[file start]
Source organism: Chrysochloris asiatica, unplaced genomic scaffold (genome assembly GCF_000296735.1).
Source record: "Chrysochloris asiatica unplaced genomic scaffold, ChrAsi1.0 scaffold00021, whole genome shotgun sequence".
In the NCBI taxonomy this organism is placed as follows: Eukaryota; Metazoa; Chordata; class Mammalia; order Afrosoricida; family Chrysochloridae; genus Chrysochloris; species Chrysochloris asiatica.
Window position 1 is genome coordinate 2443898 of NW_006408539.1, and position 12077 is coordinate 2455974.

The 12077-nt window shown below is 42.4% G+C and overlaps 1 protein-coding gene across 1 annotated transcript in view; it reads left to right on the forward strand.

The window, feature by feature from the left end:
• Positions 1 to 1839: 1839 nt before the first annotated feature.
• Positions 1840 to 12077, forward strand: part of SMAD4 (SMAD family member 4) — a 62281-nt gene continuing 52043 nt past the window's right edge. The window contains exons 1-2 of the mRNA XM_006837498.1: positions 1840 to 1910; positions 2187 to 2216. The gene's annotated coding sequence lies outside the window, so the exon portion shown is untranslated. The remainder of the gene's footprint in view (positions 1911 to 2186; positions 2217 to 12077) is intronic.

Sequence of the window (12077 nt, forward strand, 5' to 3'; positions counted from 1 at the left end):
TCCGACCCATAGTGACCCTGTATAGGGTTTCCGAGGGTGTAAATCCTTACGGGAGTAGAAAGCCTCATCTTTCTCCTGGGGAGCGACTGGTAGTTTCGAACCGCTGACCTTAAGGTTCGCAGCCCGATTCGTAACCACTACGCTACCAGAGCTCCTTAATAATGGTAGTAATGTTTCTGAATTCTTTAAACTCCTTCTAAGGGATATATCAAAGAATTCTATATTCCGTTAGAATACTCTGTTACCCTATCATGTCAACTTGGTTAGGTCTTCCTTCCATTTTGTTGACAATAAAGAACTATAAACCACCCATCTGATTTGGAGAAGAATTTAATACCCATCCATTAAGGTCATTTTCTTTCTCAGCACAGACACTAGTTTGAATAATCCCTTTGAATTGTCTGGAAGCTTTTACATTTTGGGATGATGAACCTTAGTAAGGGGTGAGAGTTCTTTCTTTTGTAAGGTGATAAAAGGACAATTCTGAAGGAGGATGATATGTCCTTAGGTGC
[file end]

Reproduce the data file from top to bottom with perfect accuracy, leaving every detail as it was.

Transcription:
Source organism: Chrysochloris asiatica, unplaced genomic scaffold (genome assembly GCF_000296735.1).
Source record: "Chrysochloris asiatica unplaced genomic scaffold, ChrAsi1.0 scaffold00021, whole genome shotgun sequence".
In the NCBI taxonomy this organism is placed as follows: Eukaryota; Metazoa; Chordata; class Mammalia; order Afrosoricida; family Chrysochloridae; genus Chrysochloris; species Chrysochloris asiatica.
Window position 1 is genome coordinate 2443898 of NW_006408539.1, and position 12077 is coordinate 2455974.

The 12077-nt window shown below is 42.4% G+C and overlaps 1 protein-coding gene across 1 annotated transcript in view; it reads left to right on the forward strand.

The window, feature by feature from the left end:
• Positions 1 to 1839: 1839 nt before the first annotated feature.
• Positions 1840 to 12077, forward strand: part of SMAD4 (SMAD family member 4) — a 62281-nt gene continuing 52043 nt past the window's right edge. The window contains exons 1-2 of the mRNA XM_006837498.1: positions 1840 to 1910; positions 2187 to 2216. The gene's annotated coding sequence lies outside the window, so the exon portion shown is untranslated. The remainder of the gene's footprint in view (positions 1911 to 2186; positions 2217 to 12077) is intronic.

Sequence of the window (12077 nt, forward strand, 5' to 3'; positions counted from 1 at the left end):
TCCGACCCATAGTGACCCTGTATAGGGTTTCCGAGGGTGTAAATCCTTACGGGAGTAGAAAGCCTCATCTTTCTCCTGGGGAGCGACTGGTAGTTTCGAACCGCTGACCTTAAGGTTCGCAGCCCGATTCGTAACCACTACGCTACCAGAGCTCCTTAATAATGGTAGTAATGTTTCTGAATTCTTTAAACTCCTTCTAAGGGATATATCAAAGAATTCTATATTCCGTTAGAATACTCTGTTACCCTATCATGTCAACTTGGTTAGGTCTTCCTTCCATTTTGTTGACAATAAAGAACTATAAACCACCCATCTGATTTGGAGAAGAATTTAATACCCATCCATTAAGGTCATTTTCTTTCTCAGCACAGACACTAGTTTGAATAATCCCTTTGAATTGTCTGGAAGCTTTTACATTTTGGGATGATGAACCTTAGTAAGGGGTGAGAGTTCTTTCTTTTGTAAGGTGATAAAAGGACAATTCTGAAGGAGGATGATATGTCCTTAGGTGC